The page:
Livestock and Natural Resources
Livestock Lines Newsletter
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Theresa Becchetti grew up on her family’s farm in MO where her love of agriculture began, especially for cattle. The family later moved to San Diego, but Theresa kept her deep love for agriculture. She received her BS at Cal Poly SLO in Animal Science, concentrating in natural resource management, with a minor in Watershed Management. While at Cal Poly, Theresa was very active in the Beef Program as a resident herdsman for two of the facilities and a member of the beef enterprises. She then went to Davis for her MS in Animal Science where she conducted a statewide research project concerning riparian grazing. The main objective of the project was to find associations between grazing management, site characteristics, and riparian/stream health, allowing managers to implement management practices that can safeguard riparian areas without simply fencing the area out. Theresa has a cross-county appointment for Stanislaus County as well.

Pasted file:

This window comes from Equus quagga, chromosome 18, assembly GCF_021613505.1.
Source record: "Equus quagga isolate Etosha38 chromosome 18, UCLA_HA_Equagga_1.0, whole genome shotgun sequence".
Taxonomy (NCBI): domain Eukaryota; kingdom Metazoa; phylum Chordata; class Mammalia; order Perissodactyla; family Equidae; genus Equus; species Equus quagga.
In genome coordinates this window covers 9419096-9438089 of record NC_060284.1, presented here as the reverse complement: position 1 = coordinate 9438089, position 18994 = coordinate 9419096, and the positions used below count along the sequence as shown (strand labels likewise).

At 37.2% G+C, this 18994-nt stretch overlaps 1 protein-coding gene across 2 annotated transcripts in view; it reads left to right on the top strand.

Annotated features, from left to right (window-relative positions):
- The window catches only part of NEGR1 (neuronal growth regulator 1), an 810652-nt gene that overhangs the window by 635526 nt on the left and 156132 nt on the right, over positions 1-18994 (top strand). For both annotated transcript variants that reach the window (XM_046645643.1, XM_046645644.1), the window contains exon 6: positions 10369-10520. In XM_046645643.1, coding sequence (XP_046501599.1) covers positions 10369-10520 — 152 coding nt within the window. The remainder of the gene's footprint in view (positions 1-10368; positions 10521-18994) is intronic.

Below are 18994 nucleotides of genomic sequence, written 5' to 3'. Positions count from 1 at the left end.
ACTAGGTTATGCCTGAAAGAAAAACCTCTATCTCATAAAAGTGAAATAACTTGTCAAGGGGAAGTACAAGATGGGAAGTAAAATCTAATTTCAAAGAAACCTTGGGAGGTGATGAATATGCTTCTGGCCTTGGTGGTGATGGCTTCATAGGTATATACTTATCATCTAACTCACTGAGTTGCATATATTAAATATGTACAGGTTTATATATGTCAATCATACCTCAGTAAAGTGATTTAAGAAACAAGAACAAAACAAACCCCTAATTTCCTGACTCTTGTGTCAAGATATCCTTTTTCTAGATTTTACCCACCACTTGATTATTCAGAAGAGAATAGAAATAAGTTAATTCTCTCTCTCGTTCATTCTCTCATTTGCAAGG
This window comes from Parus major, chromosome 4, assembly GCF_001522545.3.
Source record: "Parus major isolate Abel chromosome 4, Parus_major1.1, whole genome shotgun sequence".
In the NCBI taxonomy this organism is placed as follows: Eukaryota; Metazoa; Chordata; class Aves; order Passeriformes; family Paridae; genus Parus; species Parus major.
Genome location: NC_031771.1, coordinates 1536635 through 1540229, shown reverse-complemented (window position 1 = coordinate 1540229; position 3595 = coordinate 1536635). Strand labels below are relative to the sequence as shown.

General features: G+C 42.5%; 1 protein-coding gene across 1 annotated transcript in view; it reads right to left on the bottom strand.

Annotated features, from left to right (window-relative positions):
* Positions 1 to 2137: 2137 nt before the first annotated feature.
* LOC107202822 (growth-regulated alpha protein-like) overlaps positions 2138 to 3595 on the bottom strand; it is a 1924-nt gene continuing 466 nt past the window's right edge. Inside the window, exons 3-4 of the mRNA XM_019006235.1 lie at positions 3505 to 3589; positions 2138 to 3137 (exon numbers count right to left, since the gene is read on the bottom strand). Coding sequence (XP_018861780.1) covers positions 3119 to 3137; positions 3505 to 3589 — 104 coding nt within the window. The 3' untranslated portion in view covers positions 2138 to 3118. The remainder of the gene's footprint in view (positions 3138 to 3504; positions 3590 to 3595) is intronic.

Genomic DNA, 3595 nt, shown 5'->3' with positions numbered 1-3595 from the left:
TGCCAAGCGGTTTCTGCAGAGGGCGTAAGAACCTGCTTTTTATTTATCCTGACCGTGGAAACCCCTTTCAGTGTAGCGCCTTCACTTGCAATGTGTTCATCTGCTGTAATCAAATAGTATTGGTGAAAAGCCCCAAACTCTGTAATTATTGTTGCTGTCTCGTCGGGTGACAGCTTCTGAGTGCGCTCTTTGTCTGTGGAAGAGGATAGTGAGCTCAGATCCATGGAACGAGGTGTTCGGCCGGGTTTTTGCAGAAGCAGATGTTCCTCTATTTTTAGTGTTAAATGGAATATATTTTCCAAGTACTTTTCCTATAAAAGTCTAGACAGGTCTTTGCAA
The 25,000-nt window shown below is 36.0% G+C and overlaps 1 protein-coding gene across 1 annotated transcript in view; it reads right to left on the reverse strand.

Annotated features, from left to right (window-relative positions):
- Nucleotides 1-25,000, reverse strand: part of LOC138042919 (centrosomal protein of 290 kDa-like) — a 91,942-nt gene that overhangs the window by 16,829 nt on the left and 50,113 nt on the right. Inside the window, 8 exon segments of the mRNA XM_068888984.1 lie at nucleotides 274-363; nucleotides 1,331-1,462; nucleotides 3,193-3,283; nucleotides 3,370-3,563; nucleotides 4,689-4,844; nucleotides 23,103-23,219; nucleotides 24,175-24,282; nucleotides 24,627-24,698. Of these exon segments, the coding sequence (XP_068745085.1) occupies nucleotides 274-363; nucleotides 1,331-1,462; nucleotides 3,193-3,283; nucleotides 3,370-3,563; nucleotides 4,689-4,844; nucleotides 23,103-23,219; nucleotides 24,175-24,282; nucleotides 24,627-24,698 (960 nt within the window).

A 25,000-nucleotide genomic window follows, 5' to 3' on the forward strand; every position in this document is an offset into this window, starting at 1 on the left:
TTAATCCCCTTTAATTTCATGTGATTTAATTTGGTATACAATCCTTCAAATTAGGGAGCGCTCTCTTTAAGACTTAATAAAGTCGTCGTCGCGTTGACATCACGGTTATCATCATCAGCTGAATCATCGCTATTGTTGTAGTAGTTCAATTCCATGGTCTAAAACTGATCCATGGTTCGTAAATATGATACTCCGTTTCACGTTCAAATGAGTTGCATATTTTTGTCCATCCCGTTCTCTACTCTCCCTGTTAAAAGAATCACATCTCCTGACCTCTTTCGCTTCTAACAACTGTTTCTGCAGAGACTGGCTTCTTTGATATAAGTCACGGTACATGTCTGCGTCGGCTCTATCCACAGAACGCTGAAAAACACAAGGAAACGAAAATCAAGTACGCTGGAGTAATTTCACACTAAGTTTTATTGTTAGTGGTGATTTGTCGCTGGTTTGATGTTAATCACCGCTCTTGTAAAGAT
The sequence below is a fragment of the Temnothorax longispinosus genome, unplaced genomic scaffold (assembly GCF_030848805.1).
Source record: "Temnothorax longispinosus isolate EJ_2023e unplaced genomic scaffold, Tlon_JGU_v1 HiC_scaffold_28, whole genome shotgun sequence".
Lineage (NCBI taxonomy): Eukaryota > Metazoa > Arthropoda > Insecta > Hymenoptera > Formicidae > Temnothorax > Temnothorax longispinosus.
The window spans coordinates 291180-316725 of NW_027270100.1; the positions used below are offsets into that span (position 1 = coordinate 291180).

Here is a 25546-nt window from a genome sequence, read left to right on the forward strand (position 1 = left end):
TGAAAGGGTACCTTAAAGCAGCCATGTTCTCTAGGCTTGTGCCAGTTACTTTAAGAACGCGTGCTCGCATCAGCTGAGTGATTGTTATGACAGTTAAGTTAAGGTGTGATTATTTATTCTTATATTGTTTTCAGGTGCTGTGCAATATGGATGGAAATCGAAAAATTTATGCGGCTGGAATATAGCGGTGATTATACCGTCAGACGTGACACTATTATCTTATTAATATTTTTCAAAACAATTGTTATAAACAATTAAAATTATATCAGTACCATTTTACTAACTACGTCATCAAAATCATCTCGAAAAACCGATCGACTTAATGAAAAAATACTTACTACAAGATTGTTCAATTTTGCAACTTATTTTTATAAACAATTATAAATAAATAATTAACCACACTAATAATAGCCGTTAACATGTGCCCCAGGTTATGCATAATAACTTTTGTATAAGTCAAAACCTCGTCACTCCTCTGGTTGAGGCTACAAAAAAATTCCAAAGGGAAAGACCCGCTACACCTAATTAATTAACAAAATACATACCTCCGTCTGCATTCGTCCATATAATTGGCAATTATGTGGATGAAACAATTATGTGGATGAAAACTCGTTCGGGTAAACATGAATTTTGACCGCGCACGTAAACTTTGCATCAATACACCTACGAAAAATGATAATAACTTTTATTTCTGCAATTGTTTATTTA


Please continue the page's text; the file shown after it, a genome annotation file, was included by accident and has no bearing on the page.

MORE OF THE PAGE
Theresa A. Becchetti Livestock and Natural Resources
Mendocino/Lake Sheep Producers: See details below. If you can help us out let me know. UC Davis & UCCE Looking for Producers to Participate in Study Investigating the Relationship between Docility and Maternal Behavior in...
Below is a an article released by the US Forest Service Rocky Mountain Research Station. It is worth a read by anyone interested in rangelands and open space and the impacts from urban development. Especially chilling for...
The following is a re-post from the trade journal Meating Place. USDA announced the agency has decided to withdraw the Organic Livestock and Poultry Practices (OLPP) final rule published on January 19, 2017. The withdrawal becomes effective May...
We have a rare opportunity for aerial seeding of rangeland as the window for planting is closing in about 30 days. After about December 15th our soil temps become too cold for good germination. Diane Curry, Interim Agricultural Commissioner, was...
Post fire inventories include a lot for ranchers, e.g. stock, forage, fence, buildings and equipment losses immediately come to mind. Equally important is an inventory of potential sediment sources from hill slopes, fire cut roads and riparian areas...